UK court rules to protect DP World deal in Djibouti

Djibouti authorities seized control of the Doraleh Container Terminal (DCT) port from DP World in February of this year. (AFP)
Updated 05 September 2018
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UK court rules to protect DP World deal in Djibouti

  • On Feb. 22, the Djibouti authorities seized control of the Doraleh Container Terminal (DCT) port from DP World, which had been awarded the concession in 2006
  • In the run-up to the seizure, the Djibouti government had already attempted to force DP World to renegotiate the terms of the port concession

LONDON: A court in the UK has ruled in favor of Dubai ports operator DP World over a case involving a disputed shipping terminal in Djibouti.
On Feb. 22, the Djibouti authorities seized control of the Doraleh Container Terminal (DCT) port from DP World, which had been awarded the concession in 2006.
In the run-up to the seizure, the Djibouti government had already attempted to force DP World to renegotiate the terms of the port concession.
But the High Court of England and Wales has granted an injunction restraining Djibouti’s port company, Port de Djibouti S.A. (PDSA), from treating its joint venture shareholders’ agreement with DP World as terminated, according to a Dubai Government statement issued Wednesday.
The court also prohibited PDSA from removing directors of the DCT joint venture company who were appointed by DP World, the statement said.
“PDSA is not to interfere with the management of DCT until further orders of the court or the resolution of the dispute by a London-seated arbitration tribunal,” the Dubai Government statement said.
“The High Court’s order follows the unlawful attempt by PDSA to terminate the joint venture agreement with DP World and the calling of an extraordinary shareholders’ meeting on 9 September by PDSA to replace DP World-appointed directors.”
The legal ruling is the third in favor of DP World in the long-running dispute.
In August, Djibouti’s seizure of the Doraleh Container Terminal was ruled illegal by the London Court of International Arbitration.
The ruling will come as a blow to Djibouti and could potentially threaten the country’s ability to attract foreign investment in the future, analysts told Arab News at the time.
The Doraleh port has three berths and an annual capacity of 1.2 million 20-foot equivalent units of container traffic. Under the concession agreement, the Djibouti government had a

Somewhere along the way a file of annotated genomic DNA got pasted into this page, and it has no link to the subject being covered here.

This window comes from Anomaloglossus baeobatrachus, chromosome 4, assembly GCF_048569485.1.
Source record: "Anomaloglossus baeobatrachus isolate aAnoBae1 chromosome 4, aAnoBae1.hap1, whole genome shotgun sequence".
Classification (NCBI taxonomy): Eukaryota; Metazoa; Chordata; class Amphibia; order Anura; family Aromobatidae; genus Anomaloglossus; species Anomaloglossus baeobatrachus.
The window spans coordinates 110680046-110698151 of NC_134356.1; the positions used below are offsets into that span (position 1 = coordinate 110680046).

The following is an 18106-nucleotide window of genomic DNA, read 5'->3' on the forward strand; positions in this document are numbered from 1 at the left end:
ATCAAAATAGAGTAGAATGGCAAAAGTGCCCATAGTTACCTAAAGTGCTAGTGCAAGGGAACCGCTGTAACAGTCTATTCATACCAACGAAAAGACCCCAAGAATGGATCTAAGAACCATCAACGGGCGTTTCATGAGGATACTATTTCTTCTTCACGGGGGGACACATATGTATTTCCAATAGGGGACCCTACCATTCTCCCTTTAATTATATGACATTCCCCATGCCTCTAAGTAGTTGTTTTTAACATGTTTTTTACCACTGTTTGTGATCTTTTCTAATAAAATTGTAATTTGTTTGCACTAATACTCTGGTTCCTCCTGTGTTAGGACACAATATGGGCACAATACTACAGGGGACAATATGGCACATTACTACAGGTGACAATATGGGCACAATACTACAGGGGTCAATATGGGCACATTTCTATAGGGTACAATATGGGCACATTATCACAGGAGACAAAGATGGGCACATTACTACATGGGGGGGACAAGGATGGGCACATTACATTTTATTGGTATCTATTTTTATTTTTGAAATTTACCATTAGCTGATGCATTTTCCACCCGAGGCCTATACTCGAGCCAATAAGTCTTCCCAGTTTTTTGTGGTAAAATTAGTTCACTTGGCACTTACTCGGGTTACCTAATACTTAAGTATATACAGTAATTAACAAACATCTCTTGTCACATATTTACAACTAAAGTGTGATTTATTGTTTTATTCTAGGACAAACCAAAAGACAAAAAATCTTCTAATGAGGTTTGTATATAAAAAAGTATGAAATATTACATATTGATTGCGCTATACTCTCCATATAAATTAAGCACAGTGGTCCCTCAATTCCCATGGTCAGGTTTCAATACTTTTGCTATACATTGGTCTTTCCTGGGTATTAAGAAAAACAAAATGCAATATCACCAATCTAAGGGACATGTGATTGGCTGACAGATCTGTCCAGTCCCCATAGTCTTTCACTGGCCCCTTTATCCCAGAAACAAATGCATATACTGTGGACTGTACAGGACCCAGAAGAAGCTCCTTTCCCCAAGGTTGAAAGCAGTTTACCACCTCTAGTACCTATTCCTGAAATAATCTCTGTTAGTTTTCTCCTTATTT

67 percent stake while DP World held 33 percent.


Stronger US dollar unlikely to derail bullish view on commodities — Goldman Sachs

Updated 11 min 13 sec ago
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Stronger US dollar unlikely to derail bullish view on commodities — Goldman Sachs

  • The dollar has been lifted by a stronger-than-expected US economy, the world’s largest
  • A stronger greenback makes the purchase of dollar-denominated international commodities more expensive for holders of other currencies

BENGALURU: Goldman Sachs said a stronger dollar is unlikely to derail its bullish view on commodities, which are likely to find support from physical shortages.
The dollar has been lifted by a stronger-than-expected US economy, the world’s largest, and that’s a positive sign for global growth, the US investment bank said.
The US dollar index has lost more than 1 percent this week, but this follows months of strong demand over US-China trade-related tensions, as investors bet the greenback would gain at the expense of riskier currencies.
“The risk aversion this summer created significant emerging market destocking, particularly in China, as consumers attempted to avoid a strong dollar and tariffs by liquidating inventories,” Goldman said in a note dated on Thursday.
A stronger greenback makes the purchase of dollar-denominated international commodities more expensive for holders of other currencies, making buyers and users more likely to draw on any stored materials in preference to imports.
“This liquidation, however, has a physical limit with Chinese destocking having already created significant increases in physical (premiums) for oil and metals – a sign of physical shortages.”
Going forward, oil had a strong fundamental outlook helped by US demand growth, supply losses and disruptions, and still constrained US shale output, Goldman said.
The bank said its near-term Brent crude oil price target remained at $80 a barrel.
The bank said it was moderating its bullish view for gold due to a sell-off in emerging markets, and it lowered its 12-month price forecast for the metal to $1,325 per ounce, down from $1,450 an ounce earlier.